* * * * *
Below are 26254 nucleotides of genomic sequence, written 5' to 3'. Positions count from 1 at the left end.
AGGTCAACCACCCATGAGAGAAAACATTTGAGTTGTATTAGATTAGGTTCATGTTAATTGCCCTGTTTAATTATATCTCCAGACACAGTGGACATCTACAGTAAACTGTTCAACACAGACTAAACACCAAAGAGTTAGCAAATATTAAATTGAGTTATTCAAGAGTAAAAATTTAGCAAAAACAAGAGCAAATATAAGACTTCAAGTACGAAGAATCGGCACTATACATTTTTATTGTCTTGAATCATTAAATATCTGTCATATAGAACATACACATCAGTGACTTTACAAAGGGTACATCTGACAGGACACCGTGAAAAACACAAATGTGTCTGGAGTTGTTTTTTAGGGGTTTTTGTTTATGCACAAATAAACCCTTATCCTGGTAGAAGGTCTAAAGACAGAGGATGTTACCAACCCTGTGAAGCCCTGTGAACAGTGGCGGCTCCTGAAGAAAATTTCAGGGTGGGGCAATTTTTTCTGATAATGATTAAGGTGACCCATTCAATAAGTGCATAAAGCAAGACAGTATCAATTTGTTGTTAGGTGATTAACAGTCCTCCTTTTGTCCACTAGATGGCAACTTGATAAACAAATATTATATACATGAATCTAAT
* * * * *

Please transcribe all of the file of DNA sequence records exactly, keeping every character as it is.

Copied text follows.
Below are 26254 nucleotides of genomic sequence, written 5' to 3'. Positions count from 1 at the left end.
AGGTCAACCACCCATGAGAGAAAACATTTGAGTTGTATTAGATTAGGTTCATGTTAATTGCCCTGTTTAATTATATCTCCAGACACAGTGGACATCTACAGTAAACTGTTCAACACAGACTAAACACCAAAGAGTTAGCAAATATTAAATTGAGTTATTCAAGAGTAAAAATTTAGCAAAAACAAGAGCAAATATAAGACTTCAAGTACGAAGAATCGGCACTATACATTTTTATTGTCTTGAATCATTAAATATCTGTCATATAGAACATACACATCAGTGACTTTACAAAGGGTACATCTGACAGGACACCGTGAAAAACACAAATGTGTCTGGAGTTGTTTTTTAGGGGTTTTTGTTTATGCACAAATAAACCCTTATCCTGGTAGAAGGTCTAAAGACAGAGGATGTTACCAACCCTGTGAAGCCCTGTGAACAGTGGCGGCTCCTGAAGAAAATTTCAGGGTGGGGCAATTTTTTCTGATAATGATTAAGGTGACCCATTCAATAAGTGCATAAAGCAAGACAGTATCAATTTGTTGTTAGGTGATTAACAGTCCTCCTTTTGTCCACTAGATGGCAACTTGATAAACAAATATTATATACATGAATCTAAT